when you recall

the glint of gold

in forgotten bones.


The Vision

More secure as a man, I was ready to return to Mom. So she returned to me. Dan Jones began leading a week-long men’s retreat in the Sangre de Christo Mountains at the Rose Mountain Retreat Center. There he gathered with twenty men to lead them in emotional release work, with the help of Andy Gold, the founder of the Rose Mountain Retreat, a sweat lodge, and a vision quest. It was on my vision quest, that my mother returned to me.

One morning we rose about four o’clock for the sweat. A tradi­tional practice of the American Indians, the sweat lodge helps purify our bodies and our souls, to rid them of toxins as well as memories, fears, and hatreds. The lodge is built on the ground, tall enough for men to sit upright in, large enough to closely hold fifteen to twenty individuals. The frame is made of saplings and thin, malleable branches, bound together with string. Covering the frame can be a mixture of hides, canvas, and plastic tarps.

Inside the lodge, it is pitch black. At the center of the lodge are placed red hot rocks, which periodically are sprayed with water, making the lodge so hot it tests one’s endurance. In entering the lodge at the beginning of the ceremony, one is metaphorically re-entering the womb—the womb of the earth, the womb of one’s mother. Done properly, a sweat is a spiritual and psychological confrontation more than a physical test.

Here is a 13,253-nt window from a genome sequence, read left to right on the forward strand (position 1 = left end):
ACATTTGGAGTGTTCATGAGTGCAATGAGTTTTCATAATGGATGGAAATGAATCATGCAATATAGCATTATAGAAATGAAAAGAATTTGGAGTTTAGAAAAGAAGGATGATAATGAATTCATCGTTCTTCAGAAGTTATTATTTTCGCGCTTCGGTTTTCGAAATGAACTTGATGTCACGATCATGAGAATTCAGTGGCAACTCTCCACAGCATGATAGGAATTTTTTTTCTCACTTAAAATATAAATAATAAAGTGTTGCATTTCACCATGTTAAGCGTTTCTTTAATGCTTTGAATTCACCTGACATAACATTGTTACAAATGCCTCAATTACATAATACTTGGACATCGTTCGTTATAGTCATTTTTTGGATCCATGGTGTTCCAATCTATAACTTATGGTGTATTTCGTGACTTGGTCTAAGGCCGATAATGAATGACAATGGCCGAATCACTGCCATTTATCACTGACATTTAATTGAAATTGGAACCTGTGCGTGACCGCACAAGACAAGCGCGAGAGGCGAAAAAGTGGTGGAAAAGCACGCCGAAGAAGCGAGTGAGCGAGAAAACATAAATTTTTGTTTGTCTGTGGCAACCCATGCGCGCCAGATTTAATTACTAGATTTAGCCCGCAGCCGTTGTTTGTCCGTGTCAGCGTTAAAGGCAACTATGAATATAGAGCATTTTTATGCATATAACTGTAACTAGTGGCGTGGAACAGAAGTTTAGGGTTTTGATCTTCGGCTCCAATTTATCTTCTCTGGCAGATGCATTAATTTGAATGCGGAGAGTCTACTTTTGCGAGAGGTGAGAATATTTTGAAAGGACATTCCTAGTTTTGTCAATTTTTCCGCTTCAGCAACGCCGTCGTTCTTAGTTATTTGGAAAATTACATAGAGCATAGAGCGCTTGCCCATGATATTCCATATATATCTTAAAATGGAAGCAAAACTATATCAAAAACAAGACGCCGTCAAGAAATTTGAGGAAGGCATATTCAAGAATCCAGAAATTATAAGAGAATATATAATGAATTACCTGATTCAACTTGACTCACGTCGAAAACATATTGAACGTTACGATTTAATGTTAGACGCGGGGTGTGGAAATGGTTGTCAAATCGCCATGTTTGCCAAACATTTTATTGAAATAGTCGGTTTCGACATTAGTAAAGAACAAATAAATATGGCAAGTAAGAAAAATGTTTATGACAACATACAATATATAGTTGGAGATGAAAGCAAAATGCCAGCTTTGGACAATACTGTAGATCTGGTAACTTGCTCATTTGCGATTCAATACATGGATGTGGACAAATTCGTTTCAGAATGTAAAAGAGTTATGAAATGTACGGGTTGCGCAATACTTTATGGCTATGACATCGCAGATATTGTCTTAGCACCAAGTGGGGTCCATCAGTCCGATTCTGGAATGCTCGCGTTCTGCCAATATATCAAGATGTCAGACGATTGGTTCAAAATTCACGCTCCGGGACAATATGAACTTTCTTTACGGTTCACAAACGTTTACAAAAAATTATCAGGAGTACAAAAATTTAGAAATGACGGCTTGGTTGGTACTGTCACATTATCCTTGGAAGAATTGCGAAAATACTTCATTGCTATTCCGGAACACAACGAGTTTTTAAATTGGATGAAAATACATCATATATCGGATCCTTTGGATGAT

Our sweat was hot and long. After three hours of praying and chanting and pushing the body and soul to the limits, we rested and hiked to a place in the mountains that felt particularly powerful. I had found my special place the day before. There I fasted, drinking only water for the next twenty-four hours.

I had picked a spot midway up the mountain opposite Rose Moun­tain in some large outcroppings where I could look out on the long expanse of prairie leading back to Texas and home. I had not been settled in my place for more than an hour when I was visited by an overwhelm­ing sense of grief, pain, and fear.

Without any kind of provocation, I began crying as I don’t remem­ber crying before. Sobbing, I suppose, is the word we have that is close to it. I heaved and gasped for breath. My tears were large and hot. I wailed. My stomach knotted. Hunched over, I continued to moan and sob. For a long time, I didn’t know why I was crying. Then a voice came out of me, “Why are you doing this to me? Why are you doing this to me?” And I saw and felt my mother beating me with a large leather belt. “Why are you doing this to me?” No answer. Just the image of my mother hitting me as hard as she could across the back of my legs.